The Jamaica Wastewater Treatment Plant was originally built in 1903 and was upgraded in the 1940s. The plant is designed to treat 100 million gallons of wastewater per day from roughly 728,000 residents living in a nearly 26,000 acre area of Southeast Queens.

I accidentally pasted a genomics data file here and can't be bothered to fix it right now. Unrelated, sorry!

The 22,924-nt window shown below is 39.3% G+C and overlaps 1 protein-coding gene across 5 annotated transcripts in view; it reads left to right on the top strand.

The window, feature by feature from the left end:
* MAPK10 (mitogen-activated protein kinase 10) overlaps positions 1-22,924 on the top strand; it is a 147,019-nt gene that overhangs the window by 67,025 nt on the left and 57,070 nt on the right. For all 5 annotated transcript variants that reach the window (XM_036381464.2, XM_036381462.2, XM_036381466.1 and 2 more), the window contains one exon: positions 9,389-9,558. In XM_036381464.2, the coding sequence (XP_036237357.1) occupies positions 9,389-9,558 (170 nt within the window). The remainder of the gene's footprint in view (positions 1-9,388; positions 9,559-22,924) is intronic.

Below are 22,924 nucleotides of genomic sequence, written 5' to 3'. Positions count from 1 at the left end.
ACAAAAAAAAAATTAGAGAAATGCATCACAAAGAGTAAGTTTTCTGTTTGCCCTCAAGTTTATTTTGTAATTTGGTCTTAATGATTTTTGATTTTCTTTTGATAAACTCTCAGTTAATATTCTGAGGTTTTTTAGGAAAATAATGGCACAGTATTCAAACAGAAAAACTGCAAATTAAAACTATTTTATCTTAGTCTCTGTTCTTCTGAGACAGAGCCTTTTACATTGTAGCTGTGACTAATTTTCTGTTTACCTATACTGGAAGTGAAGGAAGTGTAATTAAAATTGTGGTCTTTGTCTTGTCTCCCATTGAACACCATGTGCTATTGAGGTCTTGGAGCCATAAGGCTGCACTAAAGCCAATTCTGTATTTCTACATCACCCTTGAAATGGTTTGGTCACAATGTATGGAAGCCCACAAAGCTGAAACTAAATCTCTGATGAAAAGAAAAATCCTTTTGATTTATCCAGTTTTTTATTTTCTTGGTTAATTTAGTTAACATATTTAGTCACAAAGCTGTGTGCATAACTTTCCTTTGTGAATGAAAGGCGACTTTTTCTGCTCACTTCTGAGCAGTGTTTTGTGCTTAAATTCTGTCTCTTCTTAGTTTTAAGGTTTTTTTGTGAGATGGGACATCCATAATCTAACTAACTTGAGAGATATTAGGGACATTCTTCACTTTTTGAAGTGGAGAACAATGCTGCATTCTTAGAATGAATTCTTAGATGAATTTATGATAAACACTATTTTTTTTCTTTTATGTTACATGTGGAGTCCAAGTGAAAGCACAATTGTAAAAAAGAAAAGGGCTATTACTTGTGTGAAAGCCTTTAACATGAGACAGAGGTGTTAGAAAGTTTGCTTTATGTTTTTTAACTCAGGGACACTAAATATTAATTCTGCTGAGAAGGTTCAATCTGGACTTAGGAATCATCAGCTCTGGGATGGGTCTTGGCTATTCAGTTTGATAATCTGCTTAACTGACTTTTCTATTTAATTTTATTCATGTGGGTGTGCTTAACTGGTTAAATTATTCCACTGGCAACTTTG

DEP manages New York City’s water supply, providing more than one billion gallons of water each day to more than nine million residents, including eight million in New York City. The water is delivered from a watershed that extends more than 125 miles from the city, comprising 19 reservoirs and three controlled lakes. Approximately 7,000 miles of water mains, tunnels and aqueducts bring water to homes and businesses throughout the five boroughs, and 7,500 miles of sewer lines and 96 pump stations take wastewater to 14 in-city treatment plants. In addition, DEP has a robust capital program, with nearly $14 billion in investments planned over the next 10 years that will create up to 3,000 construction-related jobs per year. This capital program is responsible for critical projects like City Water Tunnel No. 3; the Staten Island Bluebelt program, an ecologically sound and cost-effective stormwater management system; the city’s Watershed Protection Program, which protects sensitive lands upstate near the city’s reservoirs in order to maintain their high water quality; and the installation of more than 820,000 Automated Meter Reading devices, which will allow customers to track their daily water use, more easily manage their accounts and be alerted to potential leaks on their properties. For more information, visit nyc.gov/dep, like us on nyc.gov/dep facebook.com/nycwater, or follow us on Twitter at twitter.com/nycwater.